Things to be excited about

Lots of terrific things are happening at Williamston Theatre, I’m so excited!

First off, audiences are loving The Cake, and the show is getting wonderful reviews (even if some of them are doing unfortunate things like not mentioning the director or all the cast – disappointing). The reception of the show has been wonderful, director Jasmine Rivera and her cast and production team have crushed it, and it’s so exciting to have folks back at the theatre.


Speaking of The Cake, today we are sold out, and we have our Conversation Sunday, which should be a very cool presentation. Frank Cava, the President of the Lansing PFLAG chapter, will speak after the show and lead a discussion on the importance of Family Acceptance. Really looking forward to it.

And another cool event we have is our Dark Nights In Billtown play reading series: Tomorrow we are doing a Zoom reading of a funny thoughtful piece that will NOT turn out how you think it’s going to! Michael Gene Sullivan is the writer who adapted George Orwell’s 1984 into that fabulous 6-person adaptation that we did a few years ago – and his play Recipe is what we’re reading on Monday evening, and it’s hilarious and NOTHING like 1984… except when it sort of is! Join us online at 7pm Monday April 11th!

ALSO! Excited for these – on the 18th we are holding our Season 16 General Auditions for next season. We’re doing a full day of in-person auditions this year, and accepting video auditions. Info can be found on our website here!

AND that means that soon we’ll be announcing the whole season, and sharing our show titles and logos and plans for Season 16.

SO – lots to be excited about! If you haven’t seen The Cake, grab your tickets and join us, there are only 2 weeks left! And after that only 2 productions left in Season 15!

Have a great Sunday everyone!

A GREAT DAY! An Anniversary and an Opening

THIS IS A GREAT DAY.

I know, most folks are like “Ugh, April Fool’s Day, noooooo……” but that’s not the great part of today. (I mean, if you love practical jokes and pranks, go for it) There are TWO reasons it’s a great day:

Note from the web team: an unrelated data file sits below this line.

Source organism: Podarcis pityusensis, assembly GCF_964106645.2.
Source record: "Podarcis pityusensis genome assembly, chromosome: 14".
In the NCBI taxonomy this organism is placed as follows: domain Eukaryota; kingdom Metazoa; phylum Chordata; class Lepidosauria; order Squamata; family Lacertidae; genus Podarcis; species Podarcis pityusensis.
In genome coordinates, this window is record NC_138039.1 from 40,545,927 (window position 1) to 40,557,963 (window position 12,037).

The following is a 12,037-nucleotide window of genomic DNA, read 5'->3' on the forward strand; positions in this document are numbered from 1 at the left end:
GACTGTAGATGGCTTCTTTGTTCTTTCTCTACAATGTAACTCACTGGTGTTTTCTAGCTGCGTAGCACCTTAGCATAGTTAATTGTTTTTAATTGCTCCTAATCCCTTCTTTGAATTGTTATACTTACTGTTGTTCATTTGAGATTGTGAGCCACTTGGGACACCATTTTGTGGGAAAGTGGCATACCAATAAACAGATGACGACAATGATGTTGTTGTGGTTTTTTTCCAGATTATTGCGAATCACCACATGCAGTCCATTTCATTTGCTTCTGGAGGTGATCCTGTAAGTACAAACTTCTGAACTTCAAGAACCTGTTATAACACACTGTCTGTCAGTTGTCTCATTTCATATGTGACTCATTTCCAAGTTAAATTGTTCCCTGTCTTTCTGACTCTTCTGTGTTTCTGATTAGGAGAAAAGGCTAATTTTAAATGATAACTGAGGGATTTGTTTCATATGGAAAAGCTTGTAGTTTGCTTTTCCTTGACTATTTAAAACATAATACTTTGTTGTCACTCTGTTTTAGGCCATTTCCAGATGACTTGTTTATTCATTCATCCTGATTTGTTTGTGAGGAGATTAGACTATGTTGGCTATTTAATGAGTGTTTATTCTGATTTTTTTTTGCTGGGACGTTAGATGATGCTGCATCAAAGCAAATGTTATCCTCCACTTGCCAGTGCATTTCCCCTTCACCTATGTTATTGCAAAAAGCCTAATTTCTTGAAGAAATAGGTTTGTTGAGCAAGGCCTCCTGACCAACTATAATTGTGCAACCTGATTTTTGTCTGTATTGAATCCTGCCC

Reason Number 1 is that it’s the Anniversary of me getting OUT of the hospital after my long meningitis/ARDS/coma event in 2014. (If you don’t know what I’m talking about CLICK HERE TO FIND OUT) It’s amazing to me that it’s been 8 years already – it feels like 100 years ago, and yet it also feels like it was yesterday. I sometimes find myself triggered into a memory of one of my long coma dreams by a sound, or an image, or a discussion. And I also still sometimes find myself suddenly anxious and sweaty when I’m at one of my doctor appointments or a checkup on my transplanted kidney, and it’ll take me a minute to realize that one of the machines in the room is making a sound similar to or exactly like the ones that were in my hospital room that made so much noise all the time, and it’s triggering a reaction. I’m SO lucky to be here – and so grateful for everyone at the Chelsea Hospital and St. Joe’s of Ann Arbor for everything they did to keep me alive and help me in my recovery, and grateful to everyone who was supportive of me and my family during that time and after. Life changing doesn’t even begin to describe it.

Reason Number 2 that today is a great day is that it’s OPENING NIGHT for The Cake at Williamston Theatre! This piece is beautiful and funny and thoughtful and I encourage everyone to come out and see the work by Director Jasmine Rivera and her wonderful team. Audience response to the previews was fabulous, and it’s an important piece in today’s world. Plus you’ll never look at cake, butter creme or mashed potatoes the same way! This piece entertains, provokes discussion and promotes empathy while making you laugh AND cry. I love it!

SO – I know we’re in a pandemic, and there’s a terrible war happening, and gas is $4.25 a gallon, and movie stars are slapping each other like fools, and every disagreement now means hatred and division and cancellation instead of discussion…. but there are still reasons to have hope, and to celebrate life.

I hope today you find some things in YOUR life to celebrate and savor.

Catching up

Last wrote in January. I’ve wanted to write more but life has just been busy and I have not made the time. We’ve just closed the show 9 Parts of Desire by Heather Raffo at Williamston Theatre, and it was amazing. Just one of the most beautiful pieces of theatre we’ve produced in 15 seasons. Heather’s script (which she did updates to for our production) the performance by Sarab Kamoo, the direction by Ed Nahhat and Sarab Kamoo, the production team absolutely CRUSHED IT in every department. We had a working river onstage. A river the actor got into. Projections, lights, sound costumes, props and set dressing, paintwork, scenic design – I was really proud of the work by everyone involved. The show is about 9 Iraqi women being affected by the wars and atrocities in that country over a span of around 30 years, and it was beautiful and painful and eye-opening and impactful and audiences loved it. Here are a couple reviews if you want to read them: Lansing City Pulse and OnStage Blog

Sarab Kamoo in Heather Raffo’s 9 Parts of Desire at Williamston Theatre